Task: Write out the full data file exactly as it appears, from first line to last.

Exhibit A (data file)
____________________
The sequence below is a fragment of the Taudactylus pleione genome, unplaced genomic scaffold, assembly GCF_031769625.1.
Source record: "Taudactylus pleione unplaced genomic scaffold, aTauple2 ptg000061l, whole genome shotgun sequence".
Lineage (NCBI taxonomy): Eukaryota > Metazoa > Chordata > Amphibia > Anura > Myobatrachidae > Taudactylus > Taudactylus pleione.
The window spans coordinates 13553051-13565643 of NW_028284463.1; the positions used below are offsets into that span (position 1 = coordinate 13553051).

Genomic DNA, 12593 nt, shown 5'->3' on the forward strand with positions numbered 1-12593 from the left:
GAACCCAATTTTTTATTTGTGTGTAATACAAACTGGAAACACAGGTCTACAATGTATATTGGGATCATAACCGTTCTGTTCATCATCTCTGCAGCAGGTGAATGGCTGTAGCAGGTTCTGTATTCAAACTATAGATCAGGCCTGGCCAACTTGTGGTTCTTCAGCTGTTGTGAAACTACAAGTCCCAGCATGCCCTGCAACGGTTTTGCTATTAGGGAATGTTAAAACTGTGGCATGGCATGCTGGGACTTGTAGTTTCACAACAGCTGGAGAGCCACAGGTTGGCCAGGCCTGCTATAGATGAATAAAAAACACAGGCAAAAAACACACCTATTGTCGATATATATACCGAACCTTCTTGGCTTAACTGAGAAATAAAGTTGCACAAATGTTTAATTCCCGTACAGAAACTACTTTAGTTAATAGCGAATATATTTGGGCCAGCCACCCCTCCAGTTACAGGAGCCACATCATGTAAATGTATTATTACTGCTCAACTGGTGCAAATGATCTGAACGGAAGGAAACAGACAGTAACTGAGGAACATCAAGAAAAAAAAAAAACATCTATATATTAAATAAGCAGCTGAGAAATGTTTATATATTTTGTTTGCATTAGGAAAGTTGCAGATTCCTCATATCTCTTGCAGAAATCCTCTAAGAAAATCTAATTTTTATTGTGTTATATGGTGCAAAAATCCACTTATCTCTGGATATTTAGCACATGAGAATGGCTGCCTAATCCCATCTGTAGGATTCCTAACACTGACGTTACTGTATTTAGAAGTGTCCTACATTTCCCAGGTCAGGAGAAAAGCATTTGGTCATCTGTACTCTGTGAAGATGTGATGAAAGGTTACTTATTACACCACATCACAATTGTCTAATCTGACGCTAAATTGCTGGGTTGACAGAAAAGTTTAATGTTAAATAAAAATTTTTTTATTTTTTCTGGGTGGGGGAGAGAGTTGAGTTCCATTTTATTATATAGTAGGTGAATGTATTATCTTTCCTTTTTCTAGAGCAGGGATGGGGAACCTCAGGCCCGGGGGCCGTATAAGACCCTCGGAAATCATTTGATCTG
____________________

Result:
The sequence below is a fragment of the Taudactylus pleione genome, unplaced genomic scaffold, assembly GCF_031769625.1.
Source record: "Taudactylus pleione unplaced genomic scaffold, aTauple2 ptg000061l, whole genome shotgun sequence".
Lineage (NCBI taxonomy): Eukaryota > Metazoa > Chordata > Amphibia > Anura > Myobatrachidae > Taudactylus > Taudactylus pleione.
The window spans coordinates 13553051-13565643 of NW_028284463.1; the positions used below are offsets into that span (position 1 = coordinate 13553051).

Genomic DNA, 12593 nt, shown 5'->3' on the forward strand with positions numbered 1-12593 from the left:
GAACCCAATTTTTTATTTGTGTGTAATACAAACTGGAAACACAGGTCTACAATGTATATTGGGATCATAACCGTTCTGTTCATCATCTCTGCAGCAGGTGAATGGCTGTAGCAGGTTCTGTATTCAAACTATAGATCAGGCCTGGCCAACTTGTGGTTCTTCAGCTGTTGTGAAACTACAAGTCCCAGCATGCCCTGCAACGGTTTTGCTATTAGGGAATGTTAAAACTGTGGCATGGCATGCTGGGACTTGTAGTTTCACAACAGCTGGAGAGCCACAGGTTGGCCAGGCCTGCTATAGATGAATAAAAAACACAGGCAAAAAACACACCTATTGTCGATATATATACCGAACCTTCTTGGCTTAACTGAGAAATAAAGTTGCACAAATGTTTAATTCCCGTACAGAAACTACTTTAGTTAATAGCGAATATATTTGGGCCAGCCACCCCTCCAGTTACAGGAGCCACATCATGTAAATGTATTATTACTGCTCAACTGGTGCAAATGATCTGAACGGAAGGAAACAGACAGTAACTGAGGAACATCAAGAAAAAAAAAAAACATCTATATATTAAATAAGCAGCTGAGAAATGTTTATATATTTTGTTTGCATTAGGAAAGTTGCAGATTCCTCATATCTCTTGCAGAAATCCTCTAAGAAAATCTAATTTTTATTGTGTTATATGGTGCAAAAATCCACTTATCTCTGGATATTTAGCACATGAGAATGGCTGCCTAATCCCATCTGTAGGATTCCTAACACTGACGTTACTGTATTTAGAAGTGTCCTACATTTCCCAGGTCAGGAGAAAAGCATTTGGTCATCTGTACTCTGTGAAGATGTGATGAAAGGTTACTTATTACACCACATCACAATTGTCTAATCTGACGCTAAATTGCTGGGTTGACAGAAAAGTTTAATGTTAAATAAAAATTTTTTTATTTTTTCTGGGTGGGGGAGAGAGTTGAGTTCCATTTTATTATATAGTAGGTGAATGTATTATCTTTCCTTTTTCTAGAGCAGGGATGGGGAACCTCAGGCCCGGGGGCCGTATAAGACCCTCGGAAATCATTTGATCTG